In a time of necessary infection prevention, this is how doctors wash their hands.
By Marven Ewen, MD
Currently, the COVID-19 pandemic is a reminder of the importance of infection control. Handwashing is the most important part of preventing the spread of infection. The CDC recommends 20 seconds of handwashing with soap and water frequently.
As an EMT, you should be washing your hands between every patient even though you are wearing gloves. This is because tiny holes can develop in gloves from wear and tear transferring patients or handling equipment.
During my surgical rotation in medical school, I learned how to wash hands. It’s not that I didn’t wash my hands before that, but I learned about a whole new level of what it means to clean your hands.
I recall we were split into small groups and instructed about the steps involved in washing hands prior to surgery. If you are going to be wearing a mask or other gear also, like cap and boot covers, you must put these on before you wash your hands.
Once you have clean hands, you must not touch anything, including your face. Also after a procedure, when taking off the mask, you must remove your gloves first, so as not to contaminate yourself.
We were each given a small sealed bag containing a scrub sponge brush and nail pick. These sponges were preconditioned with antiseptic soap. The controls for the faucet were on the floor and foot operated, so as not to contaminate hands when turning off the faucet.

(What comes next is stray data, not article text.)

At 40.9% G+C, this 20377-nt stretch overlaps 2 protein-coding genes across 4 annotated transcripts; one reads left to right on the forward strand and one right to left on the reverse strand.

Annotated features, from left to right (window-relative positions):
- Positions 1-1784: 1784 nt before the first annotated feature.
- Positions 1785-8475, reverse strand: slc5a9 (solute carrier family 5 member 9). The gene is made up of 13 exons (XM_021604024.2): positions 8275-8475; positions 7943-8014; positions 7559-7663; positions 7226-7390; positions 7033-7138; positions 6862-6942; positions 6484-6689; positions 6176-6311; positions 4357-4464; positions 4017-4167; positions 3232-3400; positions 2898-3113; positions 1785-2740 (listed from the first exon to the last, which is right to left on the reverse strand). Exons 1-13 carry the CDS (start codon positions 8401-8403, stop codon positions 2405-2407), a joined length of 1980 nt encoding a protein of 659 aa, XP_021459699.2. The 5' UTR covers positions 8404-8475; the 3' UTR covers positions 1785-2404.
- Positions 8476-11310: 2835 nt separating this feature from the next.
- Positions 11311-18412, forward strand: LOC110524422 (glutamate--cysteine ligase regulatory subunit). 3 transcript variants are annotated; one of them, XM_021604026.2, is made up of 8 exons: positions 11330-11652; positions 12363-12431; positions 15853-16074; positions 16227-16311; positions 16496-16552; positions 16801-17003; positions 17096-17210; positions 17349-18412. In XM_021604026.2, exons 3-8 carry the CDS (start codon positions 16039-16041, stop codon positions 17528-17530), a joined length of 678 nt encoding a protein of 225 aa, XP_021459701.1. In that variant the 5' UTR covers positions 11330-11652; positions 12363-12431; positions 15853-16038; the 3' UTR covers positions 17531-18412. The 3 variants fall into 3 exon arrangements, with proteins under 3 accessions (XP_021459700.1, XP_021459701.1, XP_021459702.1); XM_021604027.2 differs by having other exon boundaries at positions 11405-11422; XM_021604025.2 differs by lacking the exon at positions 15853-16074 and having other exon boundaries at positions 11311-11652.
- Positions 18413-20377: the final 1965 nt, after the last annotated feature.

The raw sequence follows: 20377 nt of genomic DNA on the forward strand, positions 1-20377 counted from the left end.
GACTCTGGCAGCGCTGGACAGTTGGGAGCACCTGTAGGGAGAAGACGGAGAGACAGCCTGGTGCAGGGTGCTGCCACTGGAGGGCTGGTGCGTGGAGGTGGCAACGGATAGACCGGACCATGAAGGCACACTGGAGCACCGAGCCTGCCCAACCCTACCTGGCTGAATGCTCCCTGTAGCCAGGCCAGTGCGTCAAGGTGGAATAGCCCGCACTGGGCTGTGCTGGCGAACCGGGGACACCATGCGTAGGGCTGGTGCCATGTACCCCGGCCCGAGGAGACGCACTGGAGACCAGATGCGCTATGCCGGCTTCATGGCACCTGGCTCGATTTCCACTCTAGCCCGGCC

Then we were shown how to lather up the soap to scrub our hands and forearms with the sponge, ensuring every surface was scrubbed vigorously. This was all done under the stern supervision of an OR nurse, who was quick to express her displeasure if you seemed to be giving less than full and complete attention to this endeavor.
After a full 5 minutes of this, including some time spent cleaning under the nails, we were to rinse our hands. We then were given a sterile towel with which to dry, ensuring not to touch our body with the towel.
Finally we filed into the operating room, using our back to open the door, with hands held high in the air in front of us. With assistance we donned our surgical gowns, then were shown how to put on our gloves in a way that avoided touching the outside surface of each glove.
Lastly, we were instructed how to remove the gown and gloves in a way that didn’t contaminate us. I was really amazed at how clean my hands felt.
Fortunately, EMTs only have to wash with soap and water for 20 seconds between patients, instead of a full five minutes. The reason surgeons scrub for five minutes is because they may be wearing the gloves for many hours during a long operation, and it is known that bacteria can multiply quickly on gloved hands unless they are all killed and the environment made inhospitable for their return. Also this level of scrubbing done as many times a day as EMTs change gloves wouldn’t be practical or healthy for the skin of your hands.
So continue doing the 20 second hand wash between patients, and remember: don’t touch your face! After you finish handling the patient, you should remove your gloves by inverting them as you roll them off, and place them in trash, not your pocket.
Ideally, change gloves before documenting or touching other uncontaminated equipment. This is not always practical in the field but do your best to keep in mind the necessity not to contaminate your rig and equipment. Disinfect equipment between calls with disinfectant wipes. You will save lives, and isn’t that what you signed up for?
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